Louis L'Amour,
The Sky-Liners
(Bantam, 1967)

Louis L'Amour,
(Bantam, 1970)

There are handy lists out there telling readers a general order in which to read Louis L'Amour's popular Sackett series of novels, which weren't all written in chronological order.

Don't trust them. Sackett completists would have you believe that Galloway comes before The Sky-Liners. Not so.

Both are about a pair of Sackett siblings, Flagan and Galloway, who have made only minor appearances in a couple of previous books. (In fact, these books erroneously come after Treasure Mountain in the chronology, another goof.) And, although one of the books is titled Galloway, the primary character (and narrator) in both is his brother Flagan.

In some ways, these two brothers are new versions of Tyrel and Orrin, who featured in some of L'Amour's earlier Sackett novels. Like Tyrel, Flagan narrates the stories. Like Tyrel, Flagan is better and quicker with a gun than his brother is, and homelier and less comfortable with the ladies (although he always gets the girl). Perhaps L'Amour, realizing he had limited Tyrel and Orrin's storytelling potential after Orrin went into politics and Tyrel vowed to hang up his guns, decided to recreate them as nearly identical cousins.

Still, both are strong additions to the family saga. Like their cousins, Flagan and Galloway headed west from Tennessee to make their way in the world.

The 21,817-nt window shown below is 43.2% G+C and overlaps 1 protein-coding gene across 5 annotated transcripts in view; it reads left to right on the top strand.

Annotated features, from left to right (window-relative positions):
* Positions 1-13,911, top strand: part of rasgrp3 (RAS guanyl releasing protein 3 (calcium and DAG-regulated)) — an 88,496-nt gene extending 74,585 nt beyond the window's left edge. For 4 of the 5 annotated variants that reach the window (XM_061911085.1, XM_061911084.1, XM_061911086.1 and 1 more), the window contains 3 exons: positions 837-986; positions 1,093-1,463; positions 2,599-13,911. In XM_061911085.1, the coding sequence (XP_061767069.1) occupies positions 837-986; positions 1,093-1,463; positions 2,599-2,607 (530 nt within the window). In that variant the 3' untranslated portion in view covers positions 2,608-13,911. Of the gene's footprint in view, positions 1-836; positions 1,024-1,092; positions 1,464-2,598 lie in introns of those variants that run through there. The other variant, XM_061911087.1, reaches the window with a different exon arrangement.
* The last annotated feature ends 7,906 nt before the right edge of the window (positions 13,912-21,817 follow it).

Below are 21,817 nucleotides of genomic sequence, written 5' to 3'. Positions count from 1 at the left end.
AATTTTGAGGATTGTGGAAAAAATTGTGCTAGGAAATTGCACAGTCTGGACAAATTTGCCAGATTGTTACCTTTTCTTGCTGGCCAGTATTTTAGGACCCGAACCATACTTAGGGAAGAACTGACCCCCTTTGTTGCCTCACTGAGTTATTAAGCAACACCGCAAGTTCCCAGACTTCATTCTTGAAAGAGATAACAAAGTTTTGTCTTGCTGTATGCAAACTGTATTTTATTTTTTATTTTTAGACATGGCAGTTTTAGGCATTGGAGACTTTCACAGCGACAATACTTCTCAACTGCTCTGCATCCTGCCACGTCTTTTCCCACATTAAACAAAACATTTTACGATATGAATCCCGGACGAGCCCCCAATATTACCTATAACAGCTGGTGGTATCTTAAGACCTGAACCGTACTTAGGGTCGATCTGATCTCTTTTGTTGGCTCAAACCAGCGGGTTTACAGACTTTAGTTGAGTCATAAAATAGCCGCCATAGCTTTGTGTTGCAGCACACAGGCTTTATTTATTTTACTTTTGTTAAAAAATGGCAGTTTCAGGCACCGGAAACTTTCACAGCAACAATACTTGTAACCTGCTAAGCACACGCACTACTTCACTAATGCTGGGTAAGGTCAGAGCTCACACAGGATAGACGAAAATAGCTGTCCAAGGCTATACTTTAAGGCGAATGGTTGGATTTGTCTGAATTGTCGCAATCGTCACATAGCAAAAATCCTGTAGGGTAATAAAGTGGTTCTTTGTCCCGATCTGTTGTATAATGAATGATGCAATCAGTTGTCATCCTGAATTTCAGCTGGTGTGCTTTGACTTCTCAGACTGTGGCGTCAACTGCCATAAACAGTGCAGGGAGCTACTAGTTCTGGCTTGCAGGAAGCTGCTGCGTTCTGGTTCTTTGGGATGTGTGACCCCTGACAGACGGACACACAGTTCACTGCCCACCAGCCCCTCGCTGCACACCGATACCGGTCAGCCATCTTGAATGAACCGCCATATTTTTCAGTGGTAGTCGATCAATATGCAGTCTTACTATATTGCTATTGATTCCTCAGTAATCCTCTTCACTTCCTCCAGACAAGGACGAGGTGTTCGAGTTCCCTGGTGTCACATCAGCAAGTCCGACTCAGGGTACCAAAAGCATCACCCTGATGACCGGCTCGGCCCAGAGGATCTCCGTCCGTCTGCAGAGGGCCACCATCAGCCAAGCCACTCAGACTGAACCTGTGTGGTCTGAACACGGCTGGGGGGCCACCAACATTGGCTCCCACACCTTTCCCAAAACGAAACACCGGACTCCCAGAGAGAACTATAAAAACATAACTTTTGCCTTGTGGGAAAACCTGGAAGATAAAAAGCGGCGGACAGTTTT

In The Sky-Liners, they have just returned to their mountain home to pay their late father's debts when they cross a brutal gang and are saddled with an Irish horse-trader's daughter, whom they must escort (against her will, because she's in love with a rogue) west to Colorado. The story features appearances by historical lawmen Wyatt Earp and Bat Masterson, as well as frequent Sackett sidekick Cap Rountree.

In Galloway, Flagan is fleeing naked and unarmed in the wilderness after escaping a party of Apaches, and Galloway is trying to find him. Then, they decide to set up ranching in a bountiful land despite the ill will of another local rancher. Two previously underutilized Sacketts -- flatlander Parmalee and Clinch Mountain outlaw Logan -- come to their aid.

Oh, and there's a bit of ever-present romance, too -- in both cases, Flagan is the lucky man. As also happened in another pair of books featuring Tell Sackett, the object of our hero's affections in one book disappeared without explanation so that another lady could take her place in the next.

Neither book is as vital to the series as some of the earlier novels; the William Tell Sackett books are still the strongest must-read books in the set. Still, it's hard not to like these brothers, and their stories are solid, rowdy western adventures.

book review by
Tom Knapp

31 December 2016

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